The Theology Of History In St. Bonaventure [NEW]
In this academic treatise, then-Father Ratzinger, a young university professor, delves into the work of the Seraphic Doctor to come to a critical and yet appreciative understanding of the theological meaning of history in his work. Particularly interested in Bonaventure's Collationes in Hexaemeron, the study sets the saint's thought against his remote and immediate predecessors, as well as his medieval contemporaries.While bringing out Bonaventure's hope for history, Ratzinger must collect the spread-out and sometimes enigmatic references to eschatology and time and, comparing them against Bonaventure's wider writings, place the saint in the tradition of Christian thought on the subjects. Key to this new theology of time, claims Ratzinger, is Bonaventure's encounter with the prophecy of Joachim of Fioreprophecy that threatened to tear the Franciscan Order apart. Author Biography Reviews (No reviews yet) Write a Review OK Other products you might like Add to Cart A Theology of History (Digital) eBook $16.95 $11.02 Add to Cart Add to Cart A Theology of History Paperback $16.95 $15.26 Add to Cart Add to Cart Theology in History (Digital) eBook $34.95 $22.72 Add to Cart Add to Cart Theology in History Paperback $34.95 $31.46 Add to Cart Add to Cart Saints and History 1: American History Set $62.74 Add to Cart Customers Also Viewed Add to Cart Theology in History Paperback $34.95 $31.46 Add to Cart Add to Cart Theology in History (Digital) eBook $34.95 $22.72 Add to Cart Add to Cart A Theology of History Paperback $16.95 $15.26 Add to Cart Add to Cart A Theology of History (Digital) eBook $16.95 $11.02 Add to Cart Add to Cart The Nature and Mission of Theology (Digital) eBook $17.95 $11.67 Add to Cart Add to Cart The Nature and Mission of Theology Paperback $17.95 $16.16 Add to Cart
The Theology of History in St. Bonaventure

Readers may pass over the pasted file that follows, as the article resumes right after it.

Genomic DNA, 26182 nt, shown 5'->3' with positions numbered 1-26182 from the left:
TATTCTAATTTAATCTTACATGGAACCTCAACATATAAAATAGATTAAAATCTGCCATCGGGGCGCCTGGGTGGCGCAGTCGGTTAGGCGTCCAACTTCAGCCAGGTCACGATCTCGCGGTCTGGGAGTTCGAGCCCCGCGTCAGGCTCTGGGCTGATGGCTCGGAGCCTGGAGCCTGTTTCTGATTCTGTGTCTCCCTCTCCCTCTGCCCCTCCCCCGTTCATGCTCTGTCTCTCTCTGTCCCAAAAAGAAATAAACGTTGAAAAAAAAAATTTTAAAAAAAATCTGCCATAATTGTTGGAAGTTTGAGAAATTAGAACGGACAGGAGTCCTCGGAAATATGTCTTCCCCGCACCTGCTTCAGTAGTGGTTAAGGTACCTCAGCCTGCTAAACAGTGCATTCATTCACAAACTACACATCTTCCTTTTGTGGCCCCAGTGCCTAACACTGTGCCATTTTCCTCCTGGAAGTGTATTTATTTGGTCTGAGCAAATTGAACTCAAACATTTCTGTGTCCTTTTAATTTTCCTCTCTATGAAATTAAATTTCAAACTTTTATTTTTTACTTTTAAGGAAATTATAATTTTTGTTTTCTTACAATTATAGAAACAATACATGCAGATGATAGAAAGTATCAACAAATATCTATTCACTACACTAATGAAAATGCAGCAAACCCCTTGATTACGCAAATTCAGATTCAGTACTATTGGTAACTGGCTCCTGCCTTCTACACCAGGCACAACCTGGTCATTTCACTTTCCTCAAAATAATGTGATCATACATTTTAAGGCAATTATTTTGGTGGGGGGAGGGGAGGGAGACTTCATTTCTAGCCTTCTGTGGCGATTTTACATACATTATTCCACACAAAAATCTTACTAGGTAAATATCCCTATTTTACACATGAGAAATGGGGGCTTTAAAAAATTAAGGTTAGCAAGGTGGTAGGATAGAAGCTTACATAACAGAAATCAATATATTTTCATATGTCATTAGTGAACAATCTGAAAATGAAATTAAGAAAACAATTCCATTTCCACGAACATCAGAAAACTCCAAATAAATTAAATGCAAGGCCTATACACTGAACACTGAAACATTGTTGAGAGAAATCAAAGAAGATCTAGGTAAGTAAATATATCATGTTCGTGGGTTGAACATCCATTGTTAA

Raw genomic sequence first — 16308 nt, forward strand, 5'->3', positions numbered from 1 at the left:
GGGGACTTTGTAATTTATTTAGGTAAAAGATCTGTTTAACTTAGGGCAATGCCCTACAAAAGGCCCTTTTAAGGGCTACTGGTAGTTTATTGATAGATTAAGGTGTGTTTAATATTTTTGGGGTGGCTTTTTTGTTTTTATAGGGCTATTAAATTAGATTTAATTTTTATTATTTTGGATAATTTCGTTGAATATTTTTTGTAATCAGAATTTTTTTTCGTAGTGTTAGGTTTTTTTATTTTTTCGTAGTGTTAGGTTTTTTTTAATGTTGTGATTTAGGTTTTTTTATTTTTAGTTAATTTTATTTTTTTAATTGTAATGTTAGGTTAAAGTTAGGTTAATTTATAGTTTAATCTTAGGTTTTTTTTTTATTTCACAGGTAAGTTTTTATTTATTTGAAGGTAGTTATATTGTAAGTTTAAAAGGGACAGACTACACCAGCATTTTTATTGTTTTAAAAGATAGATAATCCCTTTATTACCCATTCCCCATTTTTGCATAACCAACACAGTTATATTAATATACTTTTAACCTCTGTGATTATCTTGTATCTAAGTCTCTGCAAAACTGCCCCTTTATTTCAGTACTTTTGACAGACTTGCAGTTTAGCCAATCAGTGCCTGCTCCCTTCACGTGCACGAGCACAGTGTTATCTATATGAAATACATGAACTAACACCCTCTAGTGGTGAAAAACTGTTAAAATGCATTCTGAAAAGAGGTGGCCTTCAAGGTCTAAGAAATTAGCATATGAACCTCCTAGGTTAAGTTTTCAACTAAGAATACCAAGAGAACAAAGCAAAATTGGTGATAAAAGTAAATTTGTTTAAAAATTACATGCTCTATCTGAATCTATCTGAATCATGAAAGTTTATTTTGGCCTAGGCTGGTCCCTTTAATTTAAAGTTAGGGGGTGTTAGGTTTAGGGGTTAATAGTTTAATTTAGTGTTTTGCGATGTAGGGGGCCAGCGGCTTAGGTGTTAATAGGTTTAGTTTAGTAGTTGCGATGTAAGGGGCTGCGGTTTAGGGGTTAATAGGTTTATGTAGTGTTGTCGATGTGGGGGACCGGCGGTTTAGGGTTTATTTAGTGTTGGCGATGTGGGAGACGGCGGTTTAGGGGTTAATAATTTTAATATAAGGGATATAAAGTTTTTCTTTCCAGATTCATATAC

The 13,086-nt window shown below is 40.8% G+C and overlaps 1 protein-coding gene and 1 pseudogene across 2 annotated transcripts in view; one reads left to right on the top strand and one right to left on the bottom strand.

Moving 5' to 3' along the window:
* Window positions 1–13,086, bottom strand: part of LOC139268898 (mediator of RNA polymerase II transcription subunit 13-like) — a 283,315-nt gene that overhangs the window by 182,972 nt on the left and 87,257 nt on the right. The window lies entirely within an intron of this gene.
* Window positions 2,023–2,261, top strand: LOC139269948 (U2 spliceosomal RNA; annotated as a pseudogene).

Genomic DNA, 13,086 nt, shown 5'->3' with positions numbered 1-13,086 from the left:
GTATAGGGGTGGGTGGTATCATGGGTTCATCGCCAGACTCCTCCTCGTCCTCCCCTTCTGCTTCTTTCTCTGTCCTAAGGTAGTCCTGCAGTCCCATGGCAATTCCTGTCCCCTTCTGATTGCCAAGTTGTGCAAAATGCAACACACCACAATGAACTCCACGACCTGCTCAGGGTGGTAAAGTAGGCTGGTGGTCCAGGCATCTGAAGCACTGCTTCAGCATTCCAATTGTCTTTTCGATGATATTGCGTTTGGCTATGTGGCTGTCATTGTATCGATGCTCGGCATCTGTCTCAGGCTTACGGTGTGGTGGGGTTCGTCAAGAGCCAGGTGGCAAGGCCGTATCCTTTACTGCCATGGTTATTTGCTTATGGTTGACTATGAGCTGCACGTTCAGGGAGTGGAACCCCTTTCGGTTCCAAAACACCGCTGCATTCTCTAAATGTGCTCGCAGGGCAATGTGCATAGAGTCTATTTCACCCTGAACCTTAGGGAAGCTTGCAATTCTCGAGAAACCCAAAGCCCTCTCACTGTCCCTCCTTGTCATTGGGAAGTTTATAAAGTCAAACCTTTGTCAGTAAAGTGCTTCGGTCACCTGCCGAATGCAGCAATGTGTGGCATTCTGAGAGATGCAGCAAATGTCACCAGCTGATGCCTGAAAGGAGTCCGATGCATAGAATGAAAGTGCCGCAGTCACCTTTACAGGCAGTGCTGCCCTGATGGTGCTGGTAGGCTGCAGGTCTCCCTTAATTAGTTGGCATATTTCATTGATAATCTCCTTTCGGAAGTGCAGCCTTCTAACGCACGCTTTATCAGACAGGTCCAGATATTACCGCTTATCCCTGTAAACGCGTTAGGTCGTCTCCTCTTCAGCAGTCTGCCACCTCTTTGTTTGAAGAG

Joseph Ratzinger was born on April 16, 1927 in Marktl am Inn in the state of Bavaria, Germany. Ratzinger entered the minor seminary in Traunstein, in 1939 and in 1943 along with the rest of his seminary class he was drafted into the Flak [anti-aircraft corps]. In 1944 he was released from the Flak and returned home only to be drafted into labor detail under the infamous Austrian Legion. In the spring of 1945 Ratzinger deserted the army and headed home but when the Americans arrived at his village shortly thereafter, he was identified as a German soldier and incarcerated in a POW camp for a brief time. Following his release he re-entered the seminary. In 1951 Joseph was ordained into the priesthood and began lectures as a full professor of fundamental theology at the University of Bonn. From 1962-65 Ratzinger was present during all four sessions of the Second Vatican Council as a peritus, or chief theological advisor to Cardinal Joseph Frings of Cologne, Germany.. In 1977 Joseph Ratzinger was appointed Archbishop of Munich and Freising and on June 27 elevated to Cardinal of Munich by Pope Paul VI. In 1981 Ratzinger accepted Pope John Paul II's invitation to take over as Prefect for the Congregation for the Doctrine of the Faith and in 1986 he was appointed head of a 12-member commission responsible for drafting the Catechism of the Catholic Church. Cardinal Ratzinger was elected vice dean of the College of Cardinals in 1988. In 2002 Pope John Paul II, approved his election as dean of the College of Cardinals. On April 8, 2005, Cardinal Ratzinger presided over the funeral of Pope John Paul II. On April 19, 2005, Cardinal Ratzinger was elected Bishop of Rome on the fourth ballot of the conclave and took the name Benedict XVI.